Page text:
Cow’s milk first drunk into adulthood in central Europe around 7,500 years ago

Dairy farmers living in Central Europe around 7,500 years ago may have been the first human adults to drink cow's milk - at least comfortably.

Using genetic and archaeological data, Mark Thomas and colleagues at University College London have identified the first evidence of lactase - the enzyme that allows us to digest the complex milk sugar lactose - persisting beyond the weaning years into adulthood to around 7,500 years ago, the beginning of Linearbandkeramik culture (considered the first Neolithic society in Europe). At this point there was a change from a mixed economy to one based primarily on cattle.

But, through at least four parallel evolutions starting several thousand years ago, lactase persistence spread throughout human populations. The earliest of these is known to have originated in Europe.

The genetic mutation conferring this advantage - shared by most lactose tolerant Europeans - was commonly thought to have occurred first in the northern part of the continent, where the sun shines less and people may be in greater need of the vitamin D found in cow's milk, necessary for the body's uptake of calcium.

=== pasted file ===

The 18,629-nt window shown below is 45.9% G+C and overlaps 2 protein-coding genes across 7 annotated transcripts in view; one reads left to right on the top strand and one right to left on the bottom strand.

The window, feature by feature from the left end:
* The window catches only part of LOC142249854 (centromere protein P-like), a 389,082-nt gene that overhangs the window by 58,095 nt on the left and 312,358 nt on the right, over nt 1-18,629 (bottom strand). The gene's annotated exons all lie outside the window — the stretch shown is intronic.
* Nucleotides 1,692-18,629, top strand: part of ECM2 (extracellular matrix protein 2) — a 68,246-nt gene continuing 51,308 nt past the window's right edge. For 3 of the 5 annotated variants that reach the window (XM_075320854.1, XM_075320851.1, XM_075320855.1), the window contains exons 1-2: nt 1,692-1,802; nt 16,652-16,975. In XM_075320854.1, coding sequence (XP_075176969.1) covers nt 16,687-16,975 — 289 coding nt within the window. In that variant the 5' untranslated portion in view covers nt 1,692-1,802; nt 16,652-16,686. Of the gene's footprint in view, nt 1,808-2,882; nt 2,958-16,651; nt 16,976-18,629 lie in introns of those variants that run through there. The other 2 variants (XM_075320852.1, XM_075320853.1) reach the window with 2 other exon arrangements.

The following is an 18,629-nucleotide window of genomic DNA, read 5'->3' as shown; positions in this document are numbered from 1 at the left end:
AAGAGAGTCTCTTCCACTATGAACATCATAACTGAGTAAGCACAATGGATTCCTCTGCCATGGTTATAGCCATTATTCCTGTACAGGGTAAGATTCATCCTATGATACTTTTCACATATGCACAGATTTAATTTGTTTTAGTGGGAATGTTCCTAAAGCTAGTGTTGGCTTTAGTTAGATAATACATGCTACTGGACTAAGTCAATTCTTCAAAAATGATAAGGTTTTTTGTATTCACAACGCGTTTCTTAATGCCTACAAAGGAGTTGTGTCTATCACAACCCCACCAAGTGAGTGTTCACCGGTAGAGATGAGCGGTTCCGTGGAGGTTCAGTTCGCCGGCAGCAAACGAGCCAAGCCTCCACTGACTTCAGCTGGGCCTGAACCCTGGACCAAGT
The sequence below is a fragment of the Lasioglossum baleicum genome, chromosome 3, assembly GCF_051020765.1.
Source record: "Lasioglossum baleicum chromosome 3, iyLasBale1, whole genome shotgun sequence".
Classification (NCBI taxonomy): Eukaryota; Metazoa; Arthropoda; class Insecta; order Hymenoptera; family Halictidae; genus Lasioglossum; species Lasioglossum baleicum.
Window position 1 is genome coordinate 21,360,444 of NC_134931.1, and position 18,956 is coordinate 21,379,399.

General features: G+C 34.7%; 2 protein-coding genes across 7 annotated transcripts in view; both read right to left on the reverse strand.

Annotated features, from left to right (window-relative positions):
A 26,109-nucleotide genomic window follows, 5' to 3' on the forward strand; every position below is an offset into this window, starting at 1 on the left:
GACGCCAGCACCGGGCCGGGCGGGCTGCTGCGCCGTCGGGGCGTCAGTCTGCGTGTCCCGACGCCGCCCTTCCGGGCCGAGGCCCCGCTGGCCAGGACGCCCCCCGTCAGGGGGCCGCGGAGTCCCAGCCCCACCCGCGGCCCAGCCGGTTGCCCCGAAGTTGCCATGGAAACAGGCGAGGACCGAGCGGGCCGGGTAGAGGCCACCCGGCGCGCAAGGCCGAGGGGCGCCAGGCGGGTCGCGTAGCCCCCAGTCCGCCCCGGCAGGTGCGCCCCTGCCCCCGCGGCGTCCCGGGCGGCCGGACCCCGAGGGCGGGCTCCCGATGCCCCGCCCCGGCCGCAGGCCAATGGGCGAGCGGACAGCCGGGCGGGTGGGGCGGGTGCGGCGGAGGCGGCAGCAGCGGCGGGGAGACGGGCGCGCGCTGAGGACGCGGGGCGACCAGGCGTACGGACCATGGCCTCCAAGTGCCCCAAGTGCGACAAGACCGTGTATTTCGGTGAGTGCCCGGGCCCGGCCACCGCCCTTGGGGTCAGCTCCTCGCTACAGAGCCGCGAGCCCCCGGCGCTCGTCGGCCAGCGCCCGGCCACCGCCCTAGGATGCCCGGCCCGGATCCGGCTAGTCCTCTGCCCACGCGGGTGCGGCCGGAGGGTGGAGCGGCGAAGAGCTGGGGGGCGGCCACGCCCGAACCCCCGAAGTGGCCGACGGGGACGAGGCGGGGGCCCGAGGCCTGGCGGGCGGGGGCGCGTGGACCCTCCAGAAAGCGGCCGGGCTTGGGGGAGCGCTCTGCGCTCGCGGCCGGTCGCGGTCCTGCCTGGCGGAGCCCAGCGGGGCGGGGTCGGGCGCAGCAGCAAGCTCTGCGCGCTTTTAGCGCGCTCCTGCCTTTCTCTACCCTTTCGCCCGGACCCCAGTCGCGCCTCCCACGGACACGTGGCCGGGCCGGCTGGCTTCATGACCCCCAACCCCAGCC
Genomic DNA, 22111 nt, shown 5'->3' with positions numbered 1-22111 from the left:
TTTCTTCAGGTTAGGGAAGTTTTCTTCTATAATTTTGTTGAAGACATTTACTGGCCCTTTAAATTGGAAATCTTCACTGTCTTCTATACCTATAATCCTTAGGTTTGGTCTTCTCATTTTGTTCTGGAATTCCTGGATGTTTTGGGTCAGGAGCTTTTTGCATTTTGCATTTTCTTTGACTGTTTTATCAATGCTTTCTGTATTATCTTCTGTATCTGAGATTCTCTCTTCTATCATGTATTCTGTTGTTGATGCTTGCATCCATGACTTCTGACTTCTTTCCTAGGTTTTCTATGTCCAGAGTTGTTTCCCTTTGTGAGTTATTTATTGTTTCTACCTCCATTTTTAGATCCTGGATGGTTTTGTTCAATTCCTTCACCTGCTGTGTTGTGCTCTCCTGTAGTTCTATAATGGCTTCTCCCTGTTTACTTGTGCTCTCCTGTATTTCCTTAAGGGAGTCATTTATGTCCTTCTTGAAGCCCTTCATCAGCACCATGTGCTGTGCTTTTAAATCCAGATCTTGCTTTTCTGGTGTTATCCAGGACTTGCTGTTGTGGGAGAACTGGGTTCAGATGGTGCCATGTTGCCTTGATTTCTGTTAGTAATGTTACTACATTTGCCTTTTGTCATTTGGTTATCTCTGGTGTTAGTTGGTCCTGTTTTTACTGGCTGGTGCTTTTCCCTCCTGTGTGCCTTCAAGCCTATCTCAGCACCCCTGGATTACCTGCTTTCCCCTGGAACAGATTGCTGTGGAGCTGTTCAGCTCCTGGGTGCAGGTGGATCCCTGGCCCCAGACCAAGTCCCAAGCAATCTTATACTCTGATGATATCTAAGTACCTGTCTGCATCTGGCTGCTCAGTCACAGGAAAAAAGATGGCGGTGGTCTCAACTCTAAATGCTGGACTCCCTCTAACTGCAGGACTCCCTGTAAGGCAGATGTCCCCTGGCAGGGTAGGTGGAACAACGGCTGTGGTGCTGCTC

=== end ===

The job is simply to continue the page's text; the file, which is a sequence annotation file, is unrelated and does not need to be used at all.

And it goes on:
But Thomas and colleagues now note that the trait started farther south before spreading to the north, according to the results of their computer simulation model. He suggests that two important factors triggered the evolution of lactase persistence: consistency in supply and contaminated fluids. Farmers had made their way north with domesticated crops from the Near East but these crops were not necessarily well suited for the new environment. So, as the pioneers found themselves isolated with only feeble crops and cattle as well as parasite-ridden water sources, cow's milk may have become an increasingly important staple for survival.

PLoS Computational Biology

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First published in August 2009


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